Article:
Some of it is a holdover from the recession when organizations didn’t feel they needed to do much for employees because, hey, they should just be happy they have a job. That kind of thinking, and a larger outlook by too many executives that everyone is disposable and can be easily replaced by someone else, is the cause for so much of the negative feedback that pops up in surveys like this.

Case in point: The September 2011 Mood Tracker survey found that the majority of employees surveyed would perform better and have higher job satisfaction if their employer acknowledged their efforts and appreciated them for their work on a regular basis. Two key specifics:
  • 78 percent of U.S. workers said being recognized motivates them in their job;
  • 69 percent stated they would work harder if they felt their efforts were better recognized.

The Globoforce Workforce Mood Tracker study was conducted on Aug.  5-6, 2011 by independent market research firm MarketTools, Inc., through an online panel of fully employed persons (age 18 or older) at companies with 500+ employees in the United States. There were 630 responses generated for the survey, resulting in a margin of error of +/- 3.9 percentage points at the 95 percent level of confidence.

The frustrating thing to me about surveys like this is that despite the overwhelming evidence that recognizing employees, appreciating them, and treating them well for their work really does matter, many organizations out there still don’t seem to get it.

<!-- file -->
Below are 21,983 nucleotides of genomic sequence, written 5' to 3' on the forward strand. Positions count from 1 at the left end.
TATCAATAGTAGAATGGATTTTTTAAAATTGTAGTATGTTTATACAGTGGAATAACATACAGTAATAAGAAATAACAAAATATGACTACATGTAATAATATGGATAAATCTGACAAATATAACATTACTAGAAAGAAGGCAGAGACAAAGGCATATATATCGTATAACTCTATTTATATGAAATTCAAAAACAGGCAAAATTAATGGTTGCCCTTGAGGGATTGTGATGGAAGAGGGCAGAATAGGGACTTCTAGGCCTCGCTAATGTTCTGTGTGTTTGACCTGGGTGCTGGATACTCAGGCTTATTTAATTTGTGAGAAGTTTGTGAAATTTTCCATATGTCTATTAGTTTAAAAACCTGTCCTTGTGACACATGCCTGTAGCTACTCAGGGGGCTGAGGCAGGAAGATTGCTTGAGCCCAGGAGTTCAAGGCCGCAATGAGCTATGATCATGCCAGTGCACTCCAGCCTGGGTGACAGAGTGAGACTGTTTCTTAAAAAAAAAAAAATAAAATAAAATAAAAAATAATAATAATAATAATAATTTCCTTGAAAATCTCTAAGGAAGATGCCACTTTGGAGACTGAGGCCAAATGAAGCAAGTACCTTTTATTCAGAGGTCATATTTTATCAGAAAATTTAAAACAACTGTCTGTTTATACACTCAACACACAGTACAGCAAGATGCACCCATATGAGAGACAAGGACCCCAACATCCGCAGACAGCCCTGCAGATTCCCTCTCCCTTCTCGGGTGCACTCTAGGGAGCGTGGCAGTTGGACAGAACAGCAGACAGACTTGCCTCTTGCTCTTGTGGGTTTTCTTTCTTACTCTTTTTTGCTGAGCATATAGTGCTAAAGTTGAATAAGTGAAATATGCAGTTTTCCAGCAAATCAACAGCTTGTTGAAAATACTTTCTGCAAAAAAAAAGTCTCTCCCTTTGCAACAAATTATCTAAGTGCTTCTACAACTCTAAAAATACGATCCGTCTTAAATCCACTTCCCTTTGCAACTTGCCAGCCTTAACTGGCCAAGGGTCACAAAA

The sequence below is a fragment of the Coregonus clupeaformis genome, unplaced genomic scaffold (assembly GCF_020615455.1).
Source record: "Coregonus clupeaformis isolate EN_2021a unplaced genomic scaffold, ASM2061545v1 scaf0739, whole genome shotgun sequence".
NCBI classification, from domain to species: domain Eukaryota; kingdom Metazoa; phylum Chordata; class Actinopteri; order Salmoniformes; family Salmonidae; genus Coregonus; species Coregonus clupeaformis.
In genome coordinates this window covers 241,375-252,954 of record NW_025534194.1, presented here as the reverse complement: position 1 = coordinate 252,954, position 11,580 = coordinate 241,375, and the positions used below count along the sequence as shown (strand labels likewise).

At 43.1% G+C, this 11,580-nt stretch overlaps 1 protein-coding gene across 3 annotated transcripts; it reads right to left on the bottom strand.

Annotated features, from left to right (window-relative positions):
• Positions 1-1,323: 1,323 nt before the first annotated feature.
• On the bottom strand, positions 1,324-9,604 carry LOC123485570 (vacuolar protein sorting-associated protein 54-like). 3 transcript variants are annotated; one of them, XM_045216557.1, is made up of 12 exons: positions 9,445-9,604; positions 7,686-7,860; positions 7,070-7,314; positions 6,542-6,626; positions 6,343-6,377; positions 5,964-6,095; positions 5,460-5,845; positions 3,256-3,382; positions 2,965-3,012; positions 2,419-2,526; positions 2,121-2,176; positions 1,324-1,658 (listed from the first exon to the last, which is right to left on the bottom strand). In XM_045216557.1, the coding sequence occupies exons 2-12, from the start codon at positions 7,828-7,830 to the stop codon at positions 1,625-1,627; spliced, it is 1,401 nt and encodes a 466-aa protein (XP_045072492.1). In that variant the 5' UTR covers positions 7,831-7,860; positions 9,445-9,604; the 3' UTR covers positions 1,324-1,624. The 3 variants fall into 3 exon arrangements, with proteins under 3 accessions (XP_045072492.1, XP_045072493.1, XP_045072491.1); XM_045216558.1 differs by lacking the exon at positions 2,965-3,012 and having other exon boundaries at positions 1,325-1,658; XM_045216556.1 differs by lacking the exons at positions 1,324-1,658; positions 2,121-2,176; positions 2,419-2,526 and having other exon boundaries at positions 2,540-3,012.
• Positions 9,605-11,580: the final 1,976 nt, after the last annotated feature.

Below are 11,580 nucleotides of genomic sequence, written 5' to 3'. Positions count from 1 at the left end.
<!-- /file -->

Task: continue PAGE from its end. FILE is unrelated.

Yes, we do need to work harder to avoid a “thankless recovery.” Perhaps this survey, and a few more like it, will help to do the trick.

John Hollon is Editor-at-Large at ERE Media and was the founding Editor of A longtime newspaper, magazine, and business journal editor, John has deep roots in the talent management space. He's the former Editor of Workforce Management magazine and, served as Editor of RecruitingDaily, and was Vice President for Content at HR technology firm Checkster. An award-winning journalist, John has written extensively about HR, talent management, leadership, and smart business practices, including for the popular Fistful of Talent blog. Contact him at, connect with him on LinkedIn, or follow him on Twitter @johnhollon.


2 Comments on “Survey: Majority Would Switch Jobs For Firm That Recognizes Them

  1. I can definitely see the benefit of recognizing employees for good work. On occasion our company will take us for a group outing such as lunch or a baseball game, as well as the CEO sending company wide emails commending someone for a job well done. We’re a small company so incentives such as these may be more feasible than what could be done at a large company.

  2.  Truly stated…We do agree…

    The term Employee Engagement has evolved over several years and mean
    different things to different companies. For some it is the job
    satisfaction which ultimately reflects a transactional relationship and
    is vastly linked to pay scale and bonuses or appraisals.

    While for
    others it equates to the emotional commitment of an employee with their